By 10 November, the Vichy French opposition to the 'Torch' landings had ceased, creating a military vacuum in Tunisia. On 9 November, Lieutenant General K. A. N. Anderson took command in Algeria of the Eastern Task Force, which was renamed the Allied 1st Army. Anderson ordered an advance to the east with the object of seizing the ports of Bougie, Philippeville and Bône, as well as the airfield at Djedjelli, as a prelude to an advance into Tunisia. Allied planners had ruled out an assault landing in Tunisia for lack of the troops required and the threat from the air, so the Allies needed to advance overland before the Axis could reinforce Tunis. On 11 November, Brigadier A. L. Kent-Lemon’s British 36th Brigade had landed unopposed at Bougie but supply difficulties meant Djedjelli was reached by road only on 13 November. Bône airfield was occupied following a drop by Lieutenant Colonel G. W. Lathbury’s 3rd Parachute Battalion, and this was followed on 12 November by the seizure of the port by No. 6 Commando.

Advanced guards of the 36th Brigade reached Tabarka on 15 November and Djebel Abiod on 18 November, and here made first contact with the opposition. Farther to the south, on 15 November, US Army paratroopers of the 509th Parachute Infantry Battalion made an unopposed drop on Youks les Bains and captured the airfield, and then took the airfield at Gafsa on 17 November. On 19 November, Nehring demanded passage for his forces across the bridge at Medjez el Bab and was refused by Barré. The Germans attacked twice and were repulsed, but the French defence was costly and, lacking armour and artillery, the Vichy French then withdrew. Despite the fact that some Vichy French forces siding with the Allies, the allegiance of most Vichy French forces was uncertain. On 22 November, the North African Agreement placed Vichy French North Africa on the Allied side and Allied garrison troops were released for the front; the Axis had been reinforced to a corps and now outnumbered the Allies.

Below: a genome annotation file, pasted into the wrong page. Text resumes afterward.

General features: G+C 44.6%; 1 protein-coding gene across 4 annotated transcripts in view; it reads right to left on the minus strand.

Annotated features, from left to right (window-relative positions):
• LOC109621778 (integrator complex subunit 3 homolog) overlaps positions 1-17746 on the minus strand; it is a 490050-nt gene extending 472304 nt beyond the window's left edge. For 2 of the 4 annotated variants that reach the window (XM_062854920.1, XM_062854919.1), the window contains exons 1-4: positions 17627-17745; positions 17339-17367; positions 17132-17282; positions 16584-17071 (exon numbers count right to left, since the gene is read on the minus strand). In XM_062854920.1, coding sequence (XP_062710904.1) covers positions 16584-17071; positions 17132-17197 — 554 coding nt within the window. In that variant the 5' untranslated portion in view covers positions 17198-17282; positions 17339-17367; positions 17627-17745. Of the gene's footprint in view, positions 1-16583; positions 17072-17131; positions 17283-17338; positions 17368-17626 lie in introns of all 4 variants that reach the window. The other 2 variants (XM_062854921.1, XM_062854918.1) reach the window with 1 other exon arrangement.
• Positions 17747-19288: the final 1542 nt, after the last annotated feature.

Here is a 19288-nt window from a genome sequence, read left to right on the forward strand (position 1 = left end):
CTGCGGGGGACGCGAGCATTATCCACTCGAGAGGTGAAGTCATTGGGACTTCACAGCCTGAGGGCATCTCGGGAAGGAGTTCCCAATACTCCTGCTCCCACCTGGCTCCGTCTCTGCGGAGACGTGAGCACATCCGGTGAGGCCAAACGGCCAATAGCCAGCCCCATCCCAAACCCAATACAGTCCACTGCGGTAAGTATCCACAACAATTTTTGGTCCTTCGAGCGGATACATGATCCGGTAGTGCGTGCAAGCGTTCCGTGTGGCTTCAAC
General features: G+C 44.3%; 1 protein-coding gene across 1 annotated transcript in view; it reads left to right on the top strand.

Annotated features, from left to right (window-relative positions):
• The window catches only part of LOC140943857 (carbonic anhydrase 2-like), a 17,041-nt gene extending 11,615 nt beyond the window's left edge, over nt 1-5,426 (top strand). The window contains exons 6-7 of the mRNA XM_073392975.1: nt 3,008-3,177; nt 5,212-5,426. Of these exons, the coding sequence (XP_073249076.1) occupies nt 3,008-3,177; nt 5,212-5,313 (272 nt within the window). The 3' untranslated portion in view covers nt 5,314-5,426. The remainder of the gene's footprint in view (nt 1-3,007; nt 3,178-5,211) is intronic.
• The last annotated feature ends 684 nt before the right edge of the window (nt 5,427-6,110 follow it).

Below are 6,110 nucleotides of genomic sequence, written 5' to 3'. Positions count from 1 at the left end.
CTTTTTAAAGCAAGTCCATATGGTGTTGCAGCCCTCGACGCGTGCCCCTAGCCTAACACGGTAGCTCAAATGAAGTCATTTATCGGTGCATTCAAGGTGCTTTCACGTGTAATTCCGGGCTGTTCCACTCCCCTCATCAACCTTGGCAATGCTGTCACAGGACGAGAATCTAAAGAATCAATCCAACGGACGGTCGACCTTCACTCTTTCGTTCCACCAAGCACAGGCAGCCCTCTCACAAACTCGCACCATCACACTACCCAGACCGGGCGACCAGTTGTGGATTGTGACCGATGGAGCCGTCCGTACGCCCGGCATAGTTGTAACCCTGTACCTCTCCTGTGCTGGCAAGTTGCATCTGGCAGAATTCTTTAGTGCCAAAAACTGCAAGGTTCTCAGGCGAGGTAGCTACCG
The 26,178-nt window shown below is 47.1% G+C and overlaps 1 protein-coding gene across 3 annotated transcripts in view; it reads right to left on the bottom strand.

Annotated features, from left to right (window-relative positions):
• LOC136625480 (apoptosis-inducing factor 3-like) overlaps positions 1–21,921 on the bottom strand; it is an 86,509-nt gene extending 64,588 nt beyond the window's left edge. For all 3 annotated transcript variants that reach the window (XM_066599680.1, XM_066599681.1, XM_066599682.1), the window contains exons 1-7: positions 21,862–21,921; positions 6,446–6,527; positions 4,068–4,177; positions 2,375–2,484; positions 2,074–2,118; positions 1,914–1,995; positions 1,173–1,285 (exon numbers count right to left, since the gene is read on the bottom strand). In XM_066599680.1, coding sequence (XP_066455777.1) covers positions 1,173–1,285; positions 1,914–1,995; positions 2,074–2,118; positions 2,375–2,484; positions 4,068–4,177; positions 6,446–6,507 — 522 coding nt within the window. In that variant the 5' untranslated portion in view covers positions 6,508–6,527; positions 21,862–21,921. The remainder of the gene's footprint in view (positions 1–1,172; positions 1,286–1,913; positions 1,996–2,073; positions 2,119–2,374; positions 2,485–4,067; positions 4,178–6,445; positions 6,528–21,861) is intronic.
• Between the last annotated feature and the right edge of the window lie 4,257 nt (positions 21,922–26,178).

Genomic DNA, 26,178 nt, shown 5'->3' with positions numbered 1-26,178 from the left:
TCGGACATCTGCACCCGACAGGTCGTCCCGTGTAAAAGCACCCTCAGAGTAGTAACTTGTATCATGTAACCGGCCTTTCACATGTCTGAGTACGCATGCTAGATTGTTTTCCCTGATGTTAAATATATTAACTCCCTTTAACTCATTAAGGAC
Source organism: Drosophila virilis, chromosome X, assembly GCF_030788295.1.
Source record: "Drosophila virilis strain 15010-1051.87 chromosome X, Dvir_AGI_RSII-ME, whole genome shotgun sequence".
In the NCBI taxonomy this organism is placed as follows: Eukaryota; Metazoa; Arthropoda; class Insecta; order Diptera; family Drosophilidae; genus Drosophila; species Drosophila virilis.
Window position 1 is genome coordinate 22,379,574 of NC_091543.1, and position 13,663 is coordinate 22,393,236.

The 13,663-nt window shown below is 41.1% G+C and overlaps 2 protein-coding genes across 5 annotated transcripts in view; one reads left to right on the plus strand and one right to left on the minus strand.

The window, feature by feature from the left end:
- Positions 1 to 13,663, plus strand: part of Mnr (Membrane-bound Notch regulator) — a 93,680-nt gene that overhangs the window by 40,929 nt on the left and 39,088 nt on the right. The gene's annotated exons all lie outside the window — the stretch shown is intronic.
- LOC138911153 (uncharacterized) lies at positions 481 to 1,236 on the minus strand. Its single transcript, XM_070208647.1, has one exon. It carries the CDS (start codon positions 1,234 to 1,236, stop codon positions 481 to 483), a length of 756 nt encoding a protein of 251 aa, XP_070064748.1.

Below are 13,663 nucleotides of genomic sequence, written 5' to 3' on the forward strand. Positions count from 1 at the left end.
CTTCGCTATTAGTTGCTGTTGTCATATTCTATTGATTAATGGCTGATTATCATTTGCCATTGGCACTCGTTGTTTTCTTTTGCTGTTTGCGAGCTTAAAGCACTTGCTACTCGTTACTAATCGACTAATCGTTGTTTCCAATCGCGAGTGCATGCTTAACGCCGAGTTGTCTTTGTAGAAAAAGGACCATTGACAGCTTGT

There were two roads eastward from Algeria into Tunisia. The Allied plan was to advance along this pair of roads and take Bizerte and Tunis. Once Bizerte had been taken, 'Torch' would come to an end. Attacking in the north toward Bizerte would be the 36th Brigade of the 78th Division, supported by 'Hart' Force, a small mobile detachment of Brigadier E. E. Cass’s British 11th Brigade, and to the south the rest of the 11th Brigade. On their left was Colonel R. Hull’s 'Blade' Force, an armoured regimental group which included the tanks of the 17th/21st Lancers, a US light tank battalion and motorised infantry, paratroopers, artillery, anti-tank and anti-aircraft guns and engineers.

The two Allied columns advanced towards Djebel Abiod and Béja under attack by German aircraft, which had local air superiority as Allied aircraft had to fly from distant bases in Algeria. On the northern road, the leading elements of the 36th Brigade made rapid progress until 17 November, when they met a mixed force of 17 tanks, self-propelled guns and 400 paratroopers at Djebel Abiod. The British knocked out 11 tanks but, in the absence of armoured support, were then held for nine days. The Allied columns concentrated at Djebel Abiod and Béja, preparing for an assault on 24 November. The 36th Brigade was to advance from Djebel Abiod toward Mateur and 11th Brigade was to move down the valley of the Merjerda river to take Medjez el Bab and thence to Tebourba, Djedeida and Tunis. 'Blade' Force was to strike across country on minor roads, in the gap between the two infantry brigades, toward Sidi Nsir and make flanking attacks on Terbourba and Djedeida.